Microgreen Nutrition, Food Safety, and Shelf Life: A Review

August 31, 2020

Microgreen Nutrition, Food Safety, and Shelf Life: A Review

Title: Microgreen nutrition, food safety, and shelf life: A review

Authors: Ellen R. Turner, Yaguang Luo, and Robert L. Buchanan

Published: 2020

Read or download the PDF: https://onlinelibrary.wiley.com/doi/epdf/10.1111/1750-3841.15049

Abstract: 

Microgreens have gained increasing popularity as food ingredients in recent years because of their high nutritional value and diverse sensorial characteristics. Microgreens are edible seedlings including vegetables and herbs, which have been used, primarily in the restaurant industry, to embellish cuisine since 1996. The rapidly growing microgreen industry faces many challenges. Microgreens share many characteristics with sprouts, and while they have not been associated with any foodborne illness outbreaks, they have recently been the subject of seven recalls. Thus, the potential to carry foodborne pathogens is there, and steps can and should be taken during production to reduce the likelihood of such incidents. One major limitation to the growth of the microgreen industry is the rapid quality deterioration that occurs soon after harvest, which keeps prices high and restricts commerce to local sales. Once harvested, microgreens easily dehydrate, wilt, decay and rapidly lose certain nutrients. Research has explored preharvest and postharvest interventions, such as calcium treatments, modified atmopsphere packaging, temperature control, and light, to maintain quality, augment nutritional value, and extend shelf life. However, more work is needed to optimize both production and storage conditions to improve the safety, quality, and shelf life of microgreens, thereby expanding potential markets.

 

Introduction: 

Microgreens are an emerging class of produce that have gained increasing popularity (Kyriacou et al., 2016; Pinto, Almeida, Aguiar, & Ferreira, 2015; Xiao, Lester, Luo, & Wang, 2012). They are the seedlings of edible plants harvested 7–14 days postplanting when the first true leaves start to emerge. Microgreens have been used primarily in the restaurant industry to embellish cuisine and are most commonly consumed fresh in salads, soups, and sandwiches. An assortment of colors, visual textures, aromas, and flavors give appeal to these tender young greens pictured in Fig. 1.

Microgreens are ideally suited for indoor production and are part of the global movement towards controlled environmental agriculture (CEA) (Riggio, Jones, & Gibson, 2019a). This movement is driven by population growth, shrinking arable land, and the need for ensuring food security (Goodman & Minner, 2019; Stoleru, Ionitᾰ, & Zamfirache, 2016; Wood, 2019). The short time to harvest for microgreens and high market values makes them important CEA crops (Wood, 2019).

The microgreen market is growing rapidly (Charlebois, 2019; Riggio et al., 2019a; Wood, 2019), but faces many challenges. Microgreens share many characteristics with sprouts, and have been associated with seven recalls in the United States and Canada; three due to Salmonella (Canadian Food Inspection Agency [CFIA], 2018a; Clark, 2017; Marler, 2016), and the other four due to Listeria contamination (CFIA, 2018b, CFIA, 2019; U.S. Food and Drug Administration [FDA], 2018; Whole Foods Market,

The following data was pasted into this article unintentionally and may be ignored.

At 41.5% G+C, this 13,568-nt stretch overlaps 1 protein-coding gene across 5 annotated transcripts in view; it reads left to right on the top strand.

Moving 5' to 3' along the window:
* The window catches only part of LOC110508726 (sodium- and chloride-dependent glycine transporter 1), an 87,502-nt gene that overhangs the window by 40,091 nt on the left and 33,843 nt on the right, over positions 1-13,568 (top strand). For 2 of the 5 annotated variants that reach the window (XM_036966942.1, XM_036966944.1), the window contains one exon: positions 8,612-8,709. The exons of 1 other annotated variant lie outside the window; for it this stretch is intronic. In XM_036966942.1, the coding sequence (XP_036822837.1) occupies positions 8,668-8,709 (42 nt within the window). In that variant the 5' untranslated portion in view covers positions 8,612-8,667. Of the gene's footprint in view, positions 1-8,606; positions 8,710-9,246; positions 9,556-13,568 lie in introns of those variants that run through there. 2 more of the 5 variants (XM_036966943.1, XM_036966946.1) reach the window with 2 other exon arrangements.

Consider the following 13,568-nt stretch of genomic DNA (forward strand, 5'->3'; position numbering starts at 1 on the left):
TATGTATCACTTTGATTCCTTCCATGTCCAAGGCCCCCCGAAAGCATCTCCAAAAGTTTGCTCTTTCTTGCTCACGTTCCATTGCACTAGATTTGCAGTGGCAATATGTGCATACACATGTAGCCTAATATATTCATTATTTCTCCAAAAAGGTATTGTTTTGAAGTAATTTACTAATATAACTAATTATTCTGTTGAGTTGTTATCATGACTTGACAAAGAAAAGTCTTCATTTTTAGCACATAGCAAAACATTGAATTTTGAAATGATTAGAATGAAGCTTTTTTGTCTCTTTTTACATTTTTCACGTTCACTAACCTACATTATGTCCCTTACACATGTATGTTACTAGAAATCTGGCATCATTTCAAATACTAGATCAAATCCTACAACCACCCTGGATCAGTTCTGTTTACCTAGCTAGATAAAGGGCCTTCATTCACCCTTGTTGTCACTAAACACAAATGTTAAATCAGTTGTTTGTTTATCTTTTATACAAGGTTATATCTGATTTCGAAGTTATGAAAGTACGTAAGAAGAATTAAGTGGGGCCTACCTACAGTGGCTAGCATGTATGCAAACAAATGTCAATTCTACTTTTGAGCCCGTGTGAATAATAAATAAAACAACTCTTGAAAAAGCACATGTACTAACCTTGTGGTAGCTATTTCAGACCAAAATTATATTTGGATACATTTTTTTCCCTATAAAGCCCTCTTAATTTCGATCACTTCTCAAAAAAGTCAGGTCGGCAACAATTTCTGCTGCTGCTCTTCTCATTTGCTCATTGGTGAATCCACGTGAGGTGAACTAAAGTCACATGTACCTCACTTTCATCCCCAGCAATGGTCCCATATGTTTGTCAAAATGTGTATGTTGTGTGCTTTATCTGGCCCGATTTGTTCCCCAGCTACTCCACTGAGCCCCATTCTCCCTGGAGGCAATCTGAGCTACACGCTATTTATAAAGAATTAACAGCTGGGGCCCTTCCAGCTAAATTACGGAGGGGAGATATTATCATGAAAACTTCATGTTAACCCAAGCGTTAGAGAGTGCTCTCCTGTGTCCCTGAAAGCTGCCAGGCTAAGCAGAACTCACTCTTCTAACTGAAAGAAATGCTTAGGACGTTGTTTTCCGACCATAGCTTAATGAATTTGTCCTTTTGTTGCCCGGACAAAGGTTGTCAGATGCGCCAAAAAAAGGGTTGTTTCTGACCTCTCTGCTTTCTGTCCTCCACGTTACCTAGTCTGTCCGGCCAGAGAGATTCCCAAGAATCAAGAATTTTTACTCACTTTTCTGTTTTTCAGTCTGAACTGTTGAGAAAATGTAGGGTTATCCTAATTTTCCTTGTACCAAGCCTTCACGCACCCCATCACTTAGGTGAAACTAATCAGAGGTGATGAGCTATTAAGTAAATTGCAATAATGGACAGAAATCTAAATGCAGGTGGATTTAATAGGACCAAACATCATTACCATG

2018).

One major limitation to the growth of the microgreen industry is rapid quality deterioration postharvest. Microgreens are difficult to store, due to their high surface area to volume ratio, high respiration rate, and delicate leaves that easily wilt, and rapid postharvest decay transpiration, leakage of nutrient rich exudates, tissue damage, and early senescence (Berba & Uchan-ski, 2012; Chandra, Kim, & Kim, 2012; Kou et al., 2013). Some growers sell microgreens as a “living product” so that the customer harvests and washes them as they are needed to serve the freshest quality. Hydroponic pads and soil-less substrates tend to be favored for this practice for ease of transport and perception of cleanliness in a kitchen environment (Renna, Di Gioia, Leoni, Mininni, & Santamaria, 2017). However, these microgreens still need to be used quickly to maintain peak quality. Most research on microgreens has taken place in the last 7 years by a limited but growing number of international research groups (Brazaityte et al., 2018; Craver, Gerovac, Lopez, & Kopsell, 2017; Kyriacou et al., 2016; Riggio, Wang, Kniel, & Gibson, 2019b; Xiao et al., 2012). Each group has focused on a narrow subset of microgreens and their issues. The intention of this review is to fit together these pieces and bring attention to the areas that are potential impediments to commercialization.

[For more journal articles & inspiration check out the Journal of Food Science: A Publication of the Institute of Food Technologists]



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